Math and Israeli election
It is now a full month since the Israeli public went to the polls, but the winner, Prime Minister Benjamin Netanyahu, is not even close to forming a new government. He needs to reach the magic number of 61 Parliament members out of a total of 120, who will join his coalition government.
Next Thursday, Netanyahu will meet with Israel’s President Shimon Peres. If he hasn’t yet formed a government, he will ask for an extension. A month later the two men will meet again. If by then, he still hasn’t succeeded, Israel will most likely go to new elections.
Betting on the outcome of the coalition negotiations has become a parlor game for Israelis. So far, Netanyahu has signed an agreement with just one party – Hatenuah, headed by former Foreign Minister Tzippi Livni, who has been sharply critical of Netanyahu’s politics.
In exchange for bringing her six seats to the table, Livni will become justice minister and will be in charge of negotiations with the Palestinians. The latter, by the way, goes against an explicit campaign statement by Netanyahu that Livni, who has been pushing for a two-state solution of Israel next to a Palestinian state, will not be involved in negotiations with the Palestinians.
Netanyahu apparently hoped that once Livni fell into line, other parties would be knocking on his door. He is especially interested in two new parties that emerged as winners in the election – the 19-seat centrist Yesh Atid headed by former television personality Yair Lapid and the 12-seat Habayit Hayehudi, headed by Netanyahu’s former chief of staff Naftali Bennett.
On the face of it, these two parties have little in common. Lapid champions the secular middle class; Bennett’s constituency is the settlers. But they have made a pact that they will only join the government together, and only if the government adopts a plan to “share the burden” of army service by drafting tens of thousands of ultra-Orthodox young men who have received army deferments to study Jewish texts full-time.
Two senior ultra-Orthodox rabbis, Aharon Leib Shteinman and Shmuel Auerbach, both declared this week that they would never agree to allowing their students to join the army. Auerbach wrote the idea is “a decree to uproot the Torah,” referring to the Hebrew word for the Bible. In Israel, men are drafted for three years and women for two. Most ultra-Orthodox and Arabs do not serve although they can volunteer.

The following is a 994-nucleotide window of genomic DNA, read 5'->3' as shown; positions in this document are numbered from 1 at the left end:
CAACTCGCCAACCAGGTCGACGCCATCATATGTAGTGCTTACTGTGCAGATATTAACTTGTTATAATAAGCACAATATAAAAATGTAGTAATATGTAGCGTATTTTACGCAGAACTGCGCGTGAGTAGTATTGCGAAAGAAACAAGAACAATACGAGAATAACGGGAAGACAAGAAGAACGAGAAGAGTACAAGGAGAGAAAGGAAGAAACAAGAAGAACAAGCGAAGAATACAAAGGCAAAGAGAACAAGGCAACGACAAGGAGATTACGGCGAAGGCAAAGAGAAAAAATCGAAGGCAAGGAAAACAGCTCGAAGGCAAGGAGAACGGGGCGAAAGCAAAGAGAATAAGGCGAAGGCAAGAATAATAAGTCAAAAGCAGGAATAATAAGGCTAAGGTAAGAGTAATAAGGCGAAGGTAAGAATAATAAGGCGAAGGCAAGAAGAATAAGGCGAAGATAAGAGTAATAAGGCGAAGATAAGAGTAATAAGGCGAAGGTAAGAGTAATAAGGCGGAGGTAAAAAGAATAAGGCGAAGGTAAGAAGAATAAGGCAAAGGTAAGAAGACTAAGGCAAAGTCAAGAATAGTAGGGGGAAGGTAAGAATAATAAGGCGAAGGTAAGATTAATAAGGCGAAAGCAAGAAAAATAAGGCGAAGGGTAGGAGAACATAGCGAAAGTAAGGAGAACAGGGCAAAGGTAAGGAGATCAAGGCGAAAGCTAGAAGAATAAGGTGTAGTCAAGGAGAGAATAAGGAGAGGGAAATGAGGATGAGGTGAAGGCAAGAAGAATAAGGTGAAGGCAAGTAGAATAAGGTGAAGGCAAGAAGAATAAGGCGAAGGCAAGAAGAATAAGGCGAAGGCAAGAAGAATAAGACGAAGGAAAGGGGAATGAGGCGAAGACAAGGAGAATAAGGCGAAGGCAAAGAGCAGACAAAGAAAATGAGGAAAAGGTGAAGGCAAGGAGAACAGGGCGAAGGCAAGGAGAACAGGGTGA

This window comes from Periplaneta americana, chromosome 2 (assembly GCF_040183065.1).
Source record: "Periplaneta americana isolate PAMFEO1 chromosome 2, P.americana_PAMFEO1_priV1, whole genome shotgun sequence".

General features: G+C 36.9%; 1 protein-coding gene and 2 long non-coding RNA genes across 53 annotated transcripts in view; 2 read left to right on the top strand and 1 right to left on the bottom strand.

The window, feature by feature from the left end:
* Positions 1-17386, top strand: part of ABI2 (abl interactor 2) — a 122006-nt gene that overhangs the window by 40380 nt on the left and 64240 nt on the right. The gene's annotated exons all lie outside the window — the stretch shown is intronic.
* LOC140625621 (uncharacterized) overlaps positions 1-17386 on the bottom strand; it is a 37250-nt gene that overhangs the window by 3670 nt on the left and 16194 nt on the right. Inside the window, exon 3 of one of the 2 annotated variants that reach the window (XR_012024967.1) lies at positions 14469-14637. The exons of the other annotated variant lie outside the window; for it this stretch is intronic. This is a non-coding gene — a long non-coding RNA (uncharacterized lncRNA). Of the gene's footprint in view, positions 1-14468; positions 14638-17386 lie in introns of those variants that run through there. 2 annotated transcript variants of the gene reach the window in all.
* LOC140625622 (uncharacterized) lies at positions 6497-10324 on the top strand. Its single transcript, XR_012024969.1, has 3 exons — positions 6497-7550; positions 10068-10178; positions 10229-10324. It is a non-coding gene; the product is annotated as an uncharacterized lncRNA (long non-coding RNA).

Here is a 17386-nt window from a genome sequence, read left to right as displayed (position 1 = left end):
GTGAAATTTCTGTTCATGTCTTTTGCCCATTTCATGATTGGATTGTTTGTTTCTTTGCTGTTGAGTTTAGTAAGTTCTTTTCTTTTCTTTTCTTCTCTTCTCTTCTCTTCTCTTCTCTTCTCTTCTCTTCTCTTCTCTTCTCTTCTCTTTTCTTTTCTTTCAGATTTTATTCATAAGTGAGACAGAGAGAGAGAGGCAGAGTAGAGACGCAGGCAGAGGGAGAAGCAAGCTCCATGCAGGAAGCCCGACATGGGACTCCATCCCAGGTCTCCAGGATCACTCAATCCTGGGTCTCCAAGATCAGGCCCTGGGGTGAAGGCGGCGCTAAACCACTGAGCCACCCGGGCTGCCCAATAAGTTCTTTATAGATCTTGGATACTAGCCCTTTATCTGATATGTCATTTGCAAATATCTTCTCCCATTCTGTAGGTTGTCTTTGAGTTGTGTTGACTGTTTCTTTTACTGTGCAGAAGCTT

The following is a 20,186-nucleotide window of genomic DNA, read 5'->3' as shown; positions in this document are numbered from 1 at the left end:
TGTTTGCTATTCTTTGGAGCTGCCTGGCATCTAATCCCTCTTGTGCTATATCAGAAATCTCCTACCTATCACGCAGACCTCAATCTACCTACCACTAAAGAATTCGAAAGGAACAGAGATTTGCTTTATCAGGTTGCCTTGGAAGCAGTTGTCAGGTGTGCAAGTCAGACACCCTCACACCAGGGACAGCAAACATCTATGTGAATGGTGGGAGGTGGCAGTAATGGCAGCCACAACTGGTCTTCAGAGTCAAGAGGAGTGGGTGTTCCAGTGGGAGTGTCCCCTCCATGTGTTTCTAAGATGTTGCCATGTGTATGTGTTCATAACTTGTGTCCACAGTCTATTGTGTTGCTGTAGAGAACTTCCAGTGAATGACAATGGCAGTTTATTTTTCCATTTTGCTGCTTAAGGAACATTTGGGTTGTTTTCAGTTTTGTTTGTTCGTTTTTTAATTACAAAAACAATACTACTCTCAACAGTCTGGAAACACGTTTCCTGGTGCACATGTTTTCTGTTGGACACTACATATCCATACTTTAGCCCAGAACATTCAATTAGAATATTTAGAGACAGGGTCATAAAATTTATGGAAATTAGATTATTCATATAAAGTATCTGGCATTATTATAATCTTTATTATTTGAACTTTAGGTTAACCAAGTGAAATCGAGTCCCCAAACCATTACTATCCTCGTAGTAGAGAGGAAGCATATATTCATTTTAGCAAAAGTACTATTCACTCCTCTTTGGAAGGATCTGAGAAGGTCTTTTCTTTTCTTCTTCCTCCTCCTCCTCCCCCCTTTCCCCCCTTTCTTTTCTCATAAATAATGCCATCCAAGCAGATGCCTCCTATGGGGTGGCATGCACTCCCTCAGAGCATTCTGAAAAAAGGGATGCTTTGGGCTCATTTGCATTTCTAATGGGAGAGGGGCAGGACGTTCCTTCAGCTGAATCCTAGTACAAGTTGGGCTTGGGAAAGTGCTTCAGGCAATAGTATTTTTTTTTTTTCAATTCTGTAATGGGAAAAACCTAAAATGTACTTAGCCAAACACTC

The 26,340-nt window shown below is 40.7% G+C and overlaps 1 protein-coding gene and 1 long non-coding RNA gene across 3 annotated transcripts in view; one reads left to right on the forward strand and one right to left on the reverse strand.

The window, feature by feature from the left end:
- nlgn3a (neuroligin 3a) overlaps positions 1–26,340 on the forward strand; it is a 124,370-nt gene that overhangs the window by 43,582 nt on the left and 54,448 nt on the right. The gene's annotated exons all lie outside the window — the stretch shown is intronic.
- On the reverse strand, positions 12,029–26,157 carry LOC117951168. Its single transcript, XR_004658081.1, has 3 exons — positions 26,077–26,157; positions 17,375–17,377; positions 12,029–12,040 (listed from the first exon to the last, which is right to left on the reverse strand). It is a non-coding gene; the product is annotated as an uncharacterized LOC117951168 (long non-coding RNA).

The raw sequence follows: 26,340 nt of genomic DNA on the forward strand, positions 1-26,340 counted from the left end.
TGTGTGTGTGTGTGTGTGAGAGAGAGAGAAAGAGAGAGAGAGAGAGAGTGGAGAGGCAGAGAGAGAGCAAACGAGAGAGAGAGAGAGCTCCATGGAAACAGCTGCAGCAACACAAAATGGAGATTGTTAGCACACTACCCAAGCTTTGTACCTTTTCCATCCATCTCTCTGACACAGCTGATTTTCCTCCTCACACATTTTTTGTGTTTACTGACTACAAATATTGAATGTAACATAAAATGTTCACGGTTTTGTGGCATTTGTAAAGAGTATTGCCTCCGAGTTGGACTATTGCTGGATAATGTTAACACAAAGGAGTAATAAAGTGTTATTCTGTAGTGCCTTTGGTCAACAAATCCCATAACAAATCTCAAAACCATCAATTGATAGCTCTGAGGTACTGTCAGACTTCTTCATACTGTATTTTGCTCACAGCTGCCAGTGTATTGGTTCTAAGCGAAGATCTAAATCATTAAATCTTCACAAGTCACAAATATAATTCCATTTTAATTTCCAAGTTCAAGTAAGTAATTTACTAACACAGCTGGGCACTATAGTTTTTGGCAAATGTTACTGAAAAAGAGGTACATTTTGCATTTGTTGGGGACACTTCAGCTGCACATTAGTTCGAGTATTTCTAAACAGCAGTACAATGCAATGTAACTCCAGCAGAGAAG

Together Bennett and Lapid have 31 seats — the same number as Netanyahu’s alliance of Likud and Yisrael Beitenu (a Russian-speakers party headed by Avigdor Lieberman, who has temporarily stepped down as foreign minister while on trial for corruption.)
“Netanyahu is much weaker today than he was after the last elections,” Eytan Gilboa, a professor of political science at Bar Ilan University, told The Meida Line. “He was hoping that bringing Livni into the government would break the alliance of Bennett and Lapid who have prime ministerial aspirations as well.”
Israel has a history of new parties emerging on the scene, getting strength from disaffected voters, failing to achieve their aims and virtually disappearing in the next election. Both Lapid and Bennett know that unless they can achieve their pre-election goals they will be kicked out. They have more of a chance of doing this inside the coalition than outside, and at least one of them will probably join the government.
Bennett this week insisted that going into the opposition “will not be the end of the world” at the same time calling on Netanyahu to reopen negotiations with his party.
“This is like a game of chicken and the question is who is going to blink first?” Eytan asked.
With both Lapid and Bennett, Netanyahu would have 69 seats, a comfortable majority. But it is also possible that he will choose a different constellation of parties – adding the ultra-Orthodox and the two-seat Kadima party for a majority of 57. He can then either approach Bennett, who might agree to break off his alliance with Lapid, or the center-left Labor party, which has 13 seats.
Most Israeli analysts say it is unlikely that Israel will go to new elections.
“Every time we are surprised that it takes so long to form a coalition,” Tamir Sheafer, a professor of political science, told The Media Line. “But as far as I remember we have never gone to new elections and I can’t see it happening now."